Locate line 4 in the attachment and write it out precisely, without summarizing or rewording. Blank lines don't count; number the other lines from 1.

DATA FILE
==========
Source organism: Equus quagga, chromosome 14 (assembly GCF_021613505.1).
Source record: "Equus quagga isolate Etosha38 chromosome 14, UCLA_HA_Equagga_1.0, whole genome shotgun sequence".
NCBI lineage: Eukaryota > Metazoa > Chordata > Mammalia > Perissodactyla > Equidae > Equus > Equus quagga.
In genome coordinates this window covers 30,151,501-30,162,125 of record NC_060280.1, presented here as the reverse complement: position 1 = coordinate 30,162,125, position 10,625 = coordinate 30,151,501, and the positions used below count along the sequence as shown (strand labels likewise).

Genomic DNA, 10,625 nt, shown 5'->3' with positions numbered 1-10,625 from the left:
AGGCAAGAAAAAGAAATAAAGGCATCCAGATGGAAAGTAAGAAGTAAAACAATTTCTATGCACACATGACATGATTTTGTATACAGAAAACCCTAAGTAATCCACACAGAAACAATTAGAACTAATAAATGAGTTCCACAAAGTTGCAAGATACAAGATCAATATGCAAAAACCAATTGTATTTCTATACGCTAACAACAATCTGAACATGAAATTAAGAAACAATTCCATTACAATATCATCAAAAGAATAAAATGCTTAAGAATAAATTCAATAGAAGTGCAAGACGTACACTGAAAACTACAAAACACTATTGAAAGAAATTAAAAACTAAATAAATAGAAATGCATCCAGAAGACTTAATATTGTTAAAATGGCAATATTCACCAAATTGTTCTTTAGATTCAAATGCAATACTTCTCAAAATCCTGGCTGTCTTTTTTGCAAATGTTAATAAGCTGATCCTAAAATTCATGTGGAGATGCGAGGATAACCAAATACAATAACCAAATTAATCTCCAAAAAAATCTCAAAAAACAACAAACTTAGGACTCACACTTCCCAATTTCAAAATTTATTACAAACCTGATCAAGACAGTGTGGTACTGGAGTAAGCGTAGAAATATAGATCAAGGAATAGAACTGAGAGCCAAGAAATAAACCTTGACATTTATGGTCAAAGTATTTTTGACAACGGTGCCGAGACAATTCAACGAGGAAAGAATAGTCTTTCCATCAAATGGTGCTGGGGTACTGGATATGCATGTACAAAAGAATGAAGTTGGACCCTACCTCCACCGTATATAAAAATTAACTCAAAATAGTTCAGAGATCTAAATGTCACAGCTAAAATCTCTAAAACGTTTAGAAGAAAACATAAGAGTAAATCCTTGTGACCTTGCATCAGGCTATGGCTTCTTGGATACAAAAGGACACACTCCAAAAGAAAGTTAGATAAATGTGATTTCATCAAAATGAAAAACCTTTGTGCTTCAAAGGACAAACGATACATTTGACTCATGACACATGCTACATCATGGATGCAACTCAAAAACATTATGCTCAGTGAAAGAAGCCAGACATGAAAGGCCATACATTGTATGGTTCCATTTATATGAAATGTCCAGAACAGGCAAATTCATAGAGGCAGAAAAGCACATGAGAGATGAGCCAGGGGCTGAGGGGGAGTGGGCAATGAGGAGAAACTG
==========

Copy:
In genome coordinates this window covers 30,151,501-30,162,125 of record NC_060280.1, presented here as the reverse complement: position 1 = coordinate 30,162,125, position 10,625 = coordinate 30,151,501, and the positions used below count along the sequence as shown (strand labels likewise).